Sexual & Reproductive Health education in rural Uganda

29th June 2017

written by Leah Kenny I take a short boda ride from Busembatia to Bulogoda every week on a Wednesday morning. I have been living in Busembatia for one month now, where alongside Meg, I have been running the Sexual and Reproductive Health and Rights (SRHR) programme. Part of our programme involves delivering sessions to women at health centres, before they attend their antenatal clinics. We do not need a lot for these sessions, aside from a plan and a large box of condoms. As we pull away from the slightly hectic main street of Busembatia, it gets quieter and the houses increasingly sparse until much of what you pass are large fields with women and children busy working on them. Bulugoda Health Centre appears to our right. It is a small two-roomed Level II Health Centre. This means that it is supposed to serve up to 5,000 people and provide preventive, promotive and outpatient services. Although it does not provide maternity services, we are told that sometimes emergency deliveries are performed here. Ruth shows us where the placentas are disposed of, out back. As you pull up to the health centre, you are distracted by a large tree

1st March 2017

Rehmar is a 15-year-old student at Townside High School. She loves to eat rice, and her favourite subject is English. Rehmar is a passionate advocate for education, and she is a current member of the Teen Voices Programme. Articles are published online at this website. Rehmars advice to other girls would be to “take education as a serious thing”.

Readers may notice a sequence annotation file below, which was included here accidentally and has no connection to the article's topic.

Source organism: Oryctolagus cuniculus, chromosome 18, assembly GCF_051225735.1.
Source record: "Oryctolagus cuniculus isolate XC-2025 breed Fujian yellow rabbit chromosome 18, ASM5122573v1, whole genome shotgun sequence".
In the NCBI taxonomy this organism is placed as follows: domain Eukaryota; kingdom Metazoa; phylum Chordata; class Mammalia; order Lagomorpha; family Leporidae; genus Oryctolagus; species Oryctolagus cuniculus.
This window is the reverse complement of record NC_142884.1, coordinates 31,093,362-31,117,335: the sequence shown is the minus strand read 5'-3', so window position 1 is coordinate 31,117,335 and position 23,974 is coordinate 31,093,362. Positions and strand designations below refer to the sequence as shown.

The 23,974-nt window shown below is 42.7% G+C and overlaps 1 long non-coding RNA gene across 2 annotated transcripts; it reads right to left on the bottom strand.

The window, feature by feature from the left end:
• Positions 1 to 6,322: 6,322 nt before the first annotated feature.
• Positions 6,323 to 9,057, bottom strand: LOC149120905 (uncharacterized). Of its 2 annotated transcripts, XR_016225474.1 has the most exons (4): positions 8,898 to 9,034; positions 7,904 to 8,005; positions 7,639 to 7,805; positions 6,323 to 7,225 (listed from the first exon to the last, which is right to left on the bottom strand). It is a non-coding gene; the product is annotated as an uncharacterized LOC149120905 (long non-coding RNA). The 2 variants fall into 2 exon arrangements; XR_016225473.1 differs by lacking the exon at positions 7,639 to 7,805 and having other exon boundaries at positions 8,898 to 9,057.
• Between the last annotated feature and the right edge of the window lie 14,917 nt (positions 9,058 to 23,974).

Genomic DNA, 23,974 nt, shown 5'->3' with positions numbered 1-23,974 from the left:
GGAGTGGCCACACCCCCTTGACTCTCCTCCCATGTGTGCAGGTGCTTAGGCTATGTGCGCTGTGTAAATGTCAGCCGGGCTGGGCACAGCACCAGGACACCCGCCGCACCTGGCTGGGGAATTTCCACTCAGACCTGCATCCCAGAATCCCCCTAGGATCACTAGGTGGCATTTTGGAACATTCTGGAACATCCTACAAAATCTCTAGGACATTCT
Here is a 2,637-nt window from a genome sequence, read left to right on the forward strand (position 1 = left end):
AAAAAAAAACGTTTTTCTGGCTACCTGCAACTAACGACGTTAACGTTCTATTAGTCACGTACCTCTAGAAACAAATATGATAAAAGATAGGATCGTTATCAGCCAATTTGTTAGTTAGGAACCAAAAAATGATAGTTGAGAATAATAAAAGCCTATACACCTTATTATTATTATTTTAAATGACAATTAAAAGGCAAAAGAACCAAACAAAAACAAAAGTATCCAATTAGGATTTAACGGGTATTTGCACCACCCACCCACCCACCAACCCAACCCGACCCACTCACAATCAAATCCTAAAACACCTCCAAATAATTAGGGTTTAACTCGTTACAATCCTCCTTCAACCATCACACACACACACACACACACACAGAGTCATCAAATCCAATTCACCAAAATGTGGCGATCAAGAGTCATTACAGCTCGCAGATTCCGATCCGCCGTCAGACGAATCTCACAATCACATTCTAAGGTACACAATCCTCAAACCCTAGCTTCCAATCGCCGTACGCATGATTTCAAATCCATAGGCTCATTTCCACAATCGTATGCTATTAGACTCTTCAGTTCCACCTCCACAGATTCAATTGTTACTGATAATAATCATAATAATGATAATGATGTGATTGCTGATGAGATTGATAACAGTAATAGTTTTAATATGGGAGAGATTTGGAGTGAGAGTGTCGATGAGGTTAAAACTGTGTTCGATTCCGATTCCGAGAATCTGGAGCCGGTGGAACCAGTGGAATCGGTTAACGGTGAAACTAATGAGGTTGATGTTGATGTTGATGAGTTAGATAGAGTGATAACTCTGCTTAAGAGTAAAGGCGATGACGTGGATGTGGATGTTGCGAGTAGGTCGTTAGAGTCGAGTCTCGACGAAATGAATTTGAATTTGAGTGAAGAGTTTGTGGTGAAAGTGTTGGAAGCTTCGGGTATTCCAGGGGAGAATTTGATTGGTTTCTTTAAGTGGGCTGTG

“School helps me to know and understand more about the world.”

Rehmar loves going to school. She likes to learn and explore things she doesn’t know about. Rehmar wants to be a doctor, and she aims to achieve this by reading sciences and concentrating on her studies. School is very important to her as she believes that, were she not studying, there would be no good future for her, and she would end up getting married at a young age. This is an all too common problem in Uganda; 40% of girls under the age of 18 are married, and consequently many of them drop out of school.

“[My community could improve] by educating people.”

Rehmar believes that if the whole community is educated then there would be easy access to everything. If people are not educated, then they can’t earn enough money to send their children to school. WIL Uganda empowers women in the community by educating them in l

24th February 2017

My name is Vincent Zinunula. Zinunula is a language proverb that goes: “E Zinunula Omunaku, lugaba azituunga kiro.” This would literally be translated in English as “The money which redeems a poor man is minted by God overnight.” The Luganda proverb is meant to always give the Baganda people hope whenever they find themselves in desperate situations.

“If you educate a woman, you educate a nation”